5 Ways To Simplify Barre Chords For Starters

5 Ways to Simplify Barre Chords When Learning the Guitar

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There are many frustrations to encounter and overcome as a beginning guitar player. But even the best players in the world once struggled with the same things you may be dealing with. Barre chords are a perfect example of an essential guitar-playing skill that feels awkward at first but gets easier with time and practice.

Learning barre chords may be difficult, but there's no denying that they are necessary. Barre chords are ubiquitous throughout many genres of music, so you are likely to need them regardless of the styles you play in. Fortunately for new players, there are ways to make barre chords easier while you are still perfecting your guitar technique. Below, we will talk about these chords in greater detail and share some useful tips for making these chords easier for you to play.

What Are Barre Chords?

person playing a barre chord

Barre chords are a fundamental guitar-playing skill for a reason. Almost every style of music will require mastery of the barre chord: jazz, blues, pop, and especially rock-and-roll. Without them, most guitar players would be very limited in their technique—not to mention unable to play many of the popular songs our friends and family ask us to play.

This type of chord is characterized by the use of one finger, typically the index finger, that is stretching across all six strings. Any of the remaining three fingers may be creating a shape ahead of these depressed strings. These chords come in so many shapes they are easier to define by the "barre" feature than anything else.

How Are Barre Chords Played?

Most barre chords are formed using the same hand shape you would make to play either an "E" or "A" major chord. So the good news is if you can play those chords—and most people can—you can easily learn to play barre chords. The key difference with barre chords is that a finger is used to depress all the strings ahead of your chord shape. Most players use their finger to create this "bar," which is where the barre chord gets its name.

There are many practical uses of the barre chord whether you are playing on your own or with other musicians. One way to think of a barre chord is to consider that your hand is doing what a capo might, giving you access to the full range of chord options on your guitar. Just as a painter may be more expressive given more color options, so too can the guitarist with more chord choices. If you are improvising with another musician who is playing sophisticated versions of basic chords, the fairly straightforward barre chord provides a simple solution for rhythm guitarists.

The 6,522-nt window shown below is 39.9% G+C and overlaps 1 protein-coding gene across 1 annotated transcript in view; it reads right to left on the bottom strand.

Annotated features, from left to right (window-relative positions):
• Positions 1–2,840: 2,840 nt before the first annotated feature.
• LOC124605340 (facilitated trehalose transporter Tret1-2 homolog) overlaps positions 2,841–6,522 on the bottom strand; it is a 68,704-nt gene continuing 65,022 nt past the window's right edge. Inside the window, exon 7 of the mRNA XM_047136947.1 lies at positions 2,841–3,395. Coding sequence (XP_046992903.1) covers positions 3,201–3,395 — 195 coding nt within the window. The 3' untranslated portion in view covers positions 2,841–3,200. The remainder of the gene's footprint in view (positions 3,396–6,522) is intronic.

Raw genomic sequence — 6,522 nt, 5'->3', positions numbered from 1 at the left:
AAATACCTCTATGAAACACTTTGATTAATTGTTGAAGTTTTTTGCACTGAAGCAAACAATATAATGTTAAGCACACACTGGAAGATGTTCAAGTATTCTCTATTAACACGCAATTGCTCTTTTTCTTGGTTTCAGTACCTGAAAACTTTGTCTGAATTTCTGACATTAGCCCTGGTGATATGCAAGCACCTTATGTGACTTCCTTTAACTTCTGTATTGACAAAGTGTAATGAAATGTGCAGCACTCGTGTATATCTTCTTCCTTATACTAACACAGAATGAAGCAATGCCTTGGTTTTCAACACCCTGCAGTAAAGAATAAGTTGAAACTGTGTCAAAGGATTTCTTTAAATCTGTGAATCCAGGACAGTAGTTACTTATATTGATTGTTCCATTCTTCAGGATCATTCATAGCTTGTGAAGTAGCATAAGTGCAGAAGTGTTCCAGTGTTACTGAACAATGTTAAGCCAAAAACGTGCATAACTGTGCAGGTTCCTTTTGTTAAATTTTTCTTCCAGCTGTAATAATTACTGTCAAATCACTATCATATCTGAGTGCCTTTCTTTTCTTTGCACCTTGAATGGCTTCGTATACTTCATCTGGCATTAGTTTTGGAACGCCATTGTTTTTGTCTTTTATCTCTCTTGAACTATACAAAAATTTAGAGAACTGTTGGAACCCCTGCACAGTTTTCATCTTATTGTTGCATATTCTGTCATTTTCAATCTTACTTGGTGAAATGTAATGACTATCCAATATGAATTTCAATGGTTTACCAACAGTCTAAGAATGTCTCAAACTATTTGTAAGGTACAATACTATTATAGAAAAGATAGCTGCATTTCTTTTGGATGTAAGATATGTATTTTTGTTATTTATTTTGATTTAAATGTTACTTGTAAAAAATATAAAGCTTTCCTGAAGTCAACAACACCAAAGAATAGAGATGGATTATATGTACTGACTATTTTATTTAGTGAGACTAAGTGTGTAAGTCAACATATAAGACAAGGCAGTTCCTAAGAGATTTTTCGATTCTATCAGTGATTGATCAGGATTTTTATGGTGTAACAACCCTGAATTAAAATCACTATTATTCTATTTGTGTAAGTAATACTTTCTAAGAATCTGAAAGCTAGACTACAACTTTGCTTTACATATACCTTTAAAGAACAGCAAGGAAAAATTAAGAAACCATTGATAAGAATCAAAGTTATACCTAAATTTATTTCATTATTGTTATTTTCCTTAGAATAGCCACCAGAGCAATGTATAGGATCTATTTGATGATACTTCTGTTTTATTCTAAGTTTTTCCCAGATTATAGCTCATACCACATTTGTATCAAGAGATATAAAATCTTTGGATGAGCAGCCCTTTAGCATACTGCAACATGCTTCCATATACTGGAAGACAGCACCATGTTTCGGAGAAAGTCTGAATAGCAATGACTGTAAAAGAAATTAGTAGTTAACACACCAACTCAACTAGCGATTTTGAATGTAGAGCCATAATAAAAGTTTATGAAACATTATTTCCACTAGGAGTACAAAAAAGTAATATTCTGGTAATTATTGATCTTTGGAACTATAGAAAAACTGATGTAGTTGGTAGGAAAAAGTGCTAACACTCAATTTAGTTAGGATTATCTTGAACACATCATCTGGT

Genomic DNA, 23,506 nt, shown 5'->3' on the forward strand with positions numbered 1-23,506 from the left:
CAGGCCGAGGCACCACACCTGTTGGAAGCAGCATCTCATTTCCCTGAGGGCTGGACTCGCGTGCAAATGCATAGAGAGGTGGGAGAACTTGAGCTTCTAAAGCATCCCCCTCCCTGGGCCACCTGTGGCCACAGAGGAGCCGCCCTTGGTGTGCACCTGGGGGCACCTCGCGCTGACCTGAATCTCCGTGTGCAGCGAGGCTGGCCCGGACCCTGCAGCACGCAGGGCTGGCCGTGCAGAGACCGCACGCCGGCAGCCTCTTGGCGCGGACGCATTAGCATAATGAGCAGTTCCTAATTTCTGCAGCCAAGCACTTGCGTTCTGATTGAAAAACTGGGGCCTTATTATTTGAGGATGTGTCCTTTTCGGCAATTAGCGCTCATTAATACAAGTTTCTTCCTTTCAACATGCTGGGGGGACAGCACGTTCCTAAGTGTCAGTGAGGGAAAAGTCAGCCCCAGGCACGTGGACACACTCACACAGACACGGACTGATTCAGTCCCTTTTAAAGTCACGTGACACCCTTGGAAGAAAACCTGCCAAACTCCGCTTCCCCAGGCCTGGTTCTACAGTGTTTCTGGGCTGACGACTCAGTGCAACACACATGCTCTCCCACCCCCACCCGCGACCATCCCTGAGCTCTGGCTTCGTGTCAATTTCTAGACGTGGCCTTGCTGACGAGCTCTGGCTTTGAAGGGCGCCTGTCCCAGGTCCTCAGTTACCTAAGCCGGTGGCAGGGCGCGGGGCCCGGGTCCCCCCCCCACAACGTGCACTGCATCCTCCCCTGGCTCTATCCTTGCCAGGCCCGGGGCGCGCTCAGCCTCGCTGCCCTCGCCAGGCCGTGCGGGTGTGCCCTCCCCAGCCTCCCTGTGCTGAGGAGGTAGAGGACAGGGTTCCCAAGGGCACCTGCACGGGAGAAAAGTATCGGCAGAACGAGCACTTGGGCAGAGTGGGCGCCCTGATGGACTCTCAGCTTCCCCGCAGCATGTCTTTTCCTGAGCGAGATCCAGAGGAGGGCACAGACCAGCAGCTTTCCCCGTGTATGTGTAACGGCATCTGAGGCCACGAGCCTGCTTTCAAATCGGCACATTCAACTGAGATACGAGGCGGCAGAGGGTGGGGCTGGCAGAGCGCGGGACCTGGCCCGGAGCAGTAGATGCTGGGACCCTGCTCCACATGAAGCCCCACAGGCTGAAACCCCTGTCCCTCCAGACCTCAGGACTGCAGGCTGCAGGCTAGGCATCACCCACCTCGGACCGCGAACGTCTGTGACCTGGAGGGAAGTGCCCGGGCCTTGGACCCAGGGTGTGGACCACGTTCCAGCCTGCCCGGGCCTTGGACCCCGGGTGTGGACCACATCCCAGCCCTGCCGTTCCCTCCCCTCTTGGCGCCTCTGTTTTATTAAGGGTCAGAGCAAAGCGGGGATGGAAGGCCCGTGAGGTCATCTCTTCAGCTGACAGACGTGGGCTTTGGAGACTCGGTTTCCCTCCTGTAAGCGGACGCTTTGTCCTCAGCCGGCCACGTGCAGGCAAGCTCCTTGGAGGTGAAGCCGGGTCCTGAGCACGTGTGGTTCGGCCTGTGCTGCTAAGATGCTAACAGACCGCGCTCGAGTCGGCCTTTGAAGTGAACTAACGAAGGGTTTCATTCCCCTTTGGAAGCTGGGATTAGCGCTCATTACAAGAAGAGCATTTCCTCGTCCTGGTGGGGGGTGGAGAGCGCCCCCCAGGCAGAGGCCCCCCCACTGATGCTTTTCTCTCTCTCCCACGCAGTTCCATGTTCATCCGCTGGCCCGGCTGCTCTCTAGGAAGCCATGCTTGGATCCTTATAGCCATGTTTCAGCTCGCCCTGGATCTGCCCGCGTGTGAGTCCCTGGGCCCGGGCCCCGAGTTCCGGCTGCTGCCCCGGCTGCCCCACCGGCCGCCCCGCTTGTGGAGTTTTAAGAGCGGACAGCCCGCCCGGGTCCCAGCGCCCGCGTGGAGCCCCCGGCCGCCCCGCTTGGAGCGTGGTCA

Commonly Used Barre Chords

person playing a guitar

If you ask ten different musicians which the most crucial barre chords to learn are, you would likely get ten different answers.

The "F" chord, as mentioned above, is a fairly complicated shape requiring most or all of a player's fingers. For this reason, "F" is a popular barre chord. There are other factors that make this choice popular. For instance, "F, Dm, C, Am" is a fairly common chord progression across genres, and the "F" barre chord provides variation if the common open variations are used on the other chords.

Many popular barre chords are easier for most people to play than their open variations. This is true of "F," "B" and "F#" in both major and minor forms.

Another simple way to think about the most common bar chords is not by the actual chord itself, but by the hand shape required on the fretboard for the guitarist to play it. Of your hand shape options, the four that most players would agree are essential to learn first are E, Em, A, and Am. When you add in the chords, you can play with this mix of hand shapes, and you open up your chord opportunities well beyond the world of the basic open chords.

Barre Chords Simplified

woman playing guitar

Below, we will discuss ways to make learning to play power chords easier, and some ways to substitute them out altogether. While you are still working on the structure of the chord and making changes, alternate shapes including power chords may prove useful and serve a similar musical function as barre chords. We will also go over some options for making these chords easier to play by altering your voicing, your instrument's tuning, and your hand shape.

Simplify the Structure Using Power Chords Instead